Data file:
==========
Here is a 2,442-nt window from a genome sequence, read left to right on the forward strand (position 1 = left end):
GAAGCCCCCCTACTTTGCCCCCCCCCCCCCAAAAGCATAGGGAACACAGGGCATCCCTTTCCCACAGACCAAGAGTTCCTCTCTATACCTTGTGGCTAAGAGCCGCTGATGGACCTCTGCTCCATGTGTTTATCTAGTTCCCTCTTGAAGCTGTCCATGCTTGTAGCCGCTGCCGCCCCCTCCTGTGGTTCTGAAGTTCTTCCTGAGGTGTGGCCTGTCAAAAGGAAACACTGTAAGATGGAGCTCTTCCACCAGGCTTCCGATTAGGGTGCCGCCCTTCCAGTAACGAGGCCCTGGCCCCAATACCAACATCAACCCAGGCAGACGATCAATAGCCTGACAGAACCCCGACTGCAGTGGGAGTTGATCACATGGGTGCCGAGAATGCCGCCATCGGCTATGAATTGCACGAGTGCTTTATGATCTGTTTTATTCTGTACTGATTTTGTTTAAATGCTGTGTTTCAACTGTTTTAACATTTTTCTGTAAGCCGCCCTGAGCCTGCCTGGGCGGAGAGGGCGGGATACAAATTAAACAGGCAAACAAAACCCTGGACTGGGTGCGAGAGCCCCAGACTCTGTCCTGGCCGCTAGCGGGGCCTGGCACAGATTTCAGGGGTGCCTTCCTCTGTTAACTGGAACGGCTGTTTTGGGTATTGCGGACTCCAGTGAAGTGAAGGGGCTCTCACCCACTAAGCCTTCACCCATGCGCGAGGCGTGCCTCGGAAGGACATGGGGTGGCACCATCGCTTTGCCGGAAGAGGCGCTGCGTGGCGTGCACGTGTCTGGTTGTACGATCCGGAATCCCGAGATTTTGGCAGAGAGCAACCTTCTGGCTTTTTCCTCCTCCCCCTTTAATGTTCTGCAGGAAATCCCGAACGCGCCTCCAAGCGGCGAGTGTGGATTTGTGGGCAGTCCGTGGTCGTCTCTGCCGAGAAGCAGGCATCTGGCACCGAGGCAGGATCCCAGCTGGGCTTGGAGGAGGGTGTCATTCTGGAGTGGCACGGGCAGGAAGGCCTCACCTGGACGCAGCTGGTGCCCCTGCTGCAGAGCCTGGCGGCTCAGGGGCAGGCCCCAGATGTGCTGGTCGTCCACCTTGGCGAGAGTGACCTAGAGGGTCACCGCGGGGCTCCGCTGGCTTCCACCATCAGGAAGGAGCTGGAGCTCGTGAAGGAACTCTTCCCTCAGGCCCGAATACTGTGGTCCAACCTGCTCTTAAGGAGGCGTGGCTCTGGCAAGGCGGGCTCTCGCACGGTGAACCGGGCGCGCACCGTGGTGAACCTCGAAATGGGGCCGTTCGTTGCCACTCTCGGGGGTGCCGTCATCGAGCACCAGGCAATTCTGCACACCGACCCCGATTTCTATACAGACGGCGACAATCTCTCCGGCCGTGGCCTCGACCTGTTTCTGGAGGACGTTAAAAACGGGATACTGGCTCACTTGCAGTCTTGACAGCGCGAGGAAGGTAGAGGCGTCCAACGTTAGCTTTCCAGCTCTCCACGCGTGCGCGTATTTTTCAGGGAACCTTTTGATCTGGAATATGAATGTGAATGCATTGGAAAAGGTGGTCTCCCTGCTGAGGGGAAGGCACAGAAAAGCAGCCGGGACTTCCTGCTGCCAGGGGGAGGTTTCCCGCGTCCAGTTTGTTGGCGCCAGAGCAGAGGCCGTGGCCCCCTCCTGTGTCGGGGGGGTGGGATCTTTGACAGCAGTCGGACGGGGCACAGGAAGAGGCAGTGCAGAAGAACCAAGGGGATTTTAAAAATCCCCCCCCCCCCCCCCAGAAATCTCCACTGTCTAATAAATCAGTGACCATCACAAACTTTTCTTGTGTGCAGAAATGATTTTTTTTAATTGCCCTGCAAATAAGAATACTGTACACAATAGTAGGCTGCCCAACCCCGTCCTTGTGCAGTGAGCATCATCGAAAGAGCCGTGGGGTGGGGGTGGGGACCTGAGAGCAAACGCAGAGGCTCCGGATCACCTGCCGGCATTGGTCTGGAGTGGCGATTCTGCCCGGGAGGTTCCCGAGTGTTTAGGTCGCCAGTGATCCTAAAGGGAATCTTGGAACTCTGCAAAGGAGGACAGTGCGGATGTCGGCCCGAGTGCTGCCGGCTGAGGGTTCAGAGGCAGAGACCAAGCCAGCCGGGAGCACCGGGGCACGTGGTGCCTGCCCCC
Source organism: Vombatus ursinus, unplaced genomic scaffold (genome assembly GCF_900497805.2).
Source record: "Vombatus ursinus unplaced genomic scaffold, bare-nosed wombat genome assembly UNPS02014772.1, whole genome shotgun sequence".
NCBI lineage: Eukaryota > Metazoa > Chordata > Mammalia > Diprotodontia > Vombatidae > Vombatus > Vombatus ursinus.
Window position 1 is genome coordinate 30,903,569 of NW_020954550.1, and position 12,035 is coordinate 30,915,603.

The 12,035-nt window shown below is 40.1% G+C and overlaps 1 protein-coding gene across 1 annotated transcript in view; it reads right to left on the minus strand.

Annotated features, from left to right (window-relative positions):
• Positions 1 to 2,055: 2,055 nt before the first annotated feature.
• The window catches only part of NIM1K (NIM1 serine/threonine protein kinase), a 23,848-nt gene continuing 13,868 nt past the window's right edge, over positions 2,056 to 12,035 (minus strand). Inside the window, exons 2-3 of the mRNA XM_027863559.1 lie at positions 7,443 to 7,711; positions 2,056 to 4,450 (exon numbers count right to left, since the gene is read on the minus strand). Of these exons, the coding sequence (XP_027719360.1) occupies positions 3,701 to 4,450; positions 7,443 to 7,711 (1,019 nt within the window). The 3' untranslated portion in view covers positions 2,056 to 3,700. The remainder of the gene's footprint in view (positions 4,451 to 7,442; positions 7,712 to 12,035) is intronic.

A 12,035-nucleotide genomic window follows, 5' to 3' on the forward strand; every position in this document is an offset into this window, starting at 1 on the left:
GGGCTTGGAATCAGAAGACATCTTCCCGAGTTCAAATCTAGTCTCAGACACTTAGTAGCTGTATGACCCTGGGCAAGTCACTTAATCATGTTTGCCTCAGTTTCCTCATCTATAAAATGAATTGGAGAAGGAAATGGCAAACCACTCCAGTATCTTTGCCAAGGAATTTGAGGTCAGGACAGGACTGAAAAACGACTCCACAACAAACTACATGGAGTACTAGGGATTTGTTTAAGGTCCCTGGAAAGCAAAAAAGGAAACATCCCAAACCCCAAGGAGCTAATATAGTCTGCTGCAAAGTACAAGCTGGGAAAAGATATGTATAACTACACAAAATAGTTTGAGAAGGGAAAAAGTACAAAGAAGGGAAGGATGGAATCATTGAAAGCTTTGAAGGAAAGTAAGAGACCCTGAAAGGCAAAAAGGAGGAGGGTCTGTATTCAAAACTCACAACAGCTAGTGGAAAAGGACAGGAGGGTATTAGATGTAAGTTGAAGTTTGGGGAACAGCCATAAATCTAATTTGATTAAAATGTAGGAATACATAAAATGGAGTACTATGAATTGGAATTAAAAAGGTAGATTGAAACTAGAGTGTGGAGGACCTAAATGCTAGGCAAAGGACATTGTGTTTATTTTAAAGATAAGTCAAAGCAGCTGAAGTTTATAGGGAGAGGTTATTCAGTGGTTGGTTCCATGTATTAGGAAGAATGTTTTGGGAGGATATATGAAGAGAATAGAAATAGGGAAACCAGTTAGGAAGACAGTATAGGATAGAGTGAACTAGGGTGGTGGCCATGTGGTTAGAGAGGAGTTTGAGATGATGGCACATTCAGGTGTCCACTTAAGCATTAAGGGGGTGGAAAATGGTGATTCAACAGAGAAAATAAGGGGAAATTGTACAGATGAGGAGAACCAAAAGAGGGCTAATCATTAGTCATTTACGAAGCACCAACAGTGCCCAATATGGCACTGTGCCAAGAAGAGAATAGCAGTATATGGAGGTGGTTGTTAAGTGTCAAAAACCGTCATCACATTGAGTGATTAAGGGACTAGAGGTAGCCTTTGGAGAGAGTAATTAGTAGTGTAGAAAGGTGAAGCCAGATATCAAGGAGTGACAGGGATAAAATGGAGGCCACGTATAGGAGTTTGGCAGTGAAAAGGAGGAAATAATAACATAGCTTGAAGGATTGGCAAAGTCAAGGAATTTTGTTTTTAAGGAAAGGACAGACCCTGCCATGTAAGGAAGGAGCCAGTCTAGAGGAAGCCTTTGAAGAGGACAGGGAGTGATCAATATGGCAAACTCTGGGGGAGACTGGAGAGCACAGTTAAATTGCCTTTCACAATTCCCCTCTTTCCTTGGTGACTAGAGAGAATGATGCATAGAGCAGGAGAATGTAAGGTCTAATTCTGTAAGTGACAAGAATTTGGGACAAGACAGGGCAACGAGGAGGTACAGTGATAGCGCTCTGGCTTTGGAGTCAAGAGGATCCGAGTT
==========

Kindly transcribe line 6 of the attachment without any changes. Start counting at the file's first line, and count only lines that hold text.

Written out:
Window position 1 is genome coordinate 30,903,569 of NW_020954550.1, and position 12,035 is coordinate 30,915,603.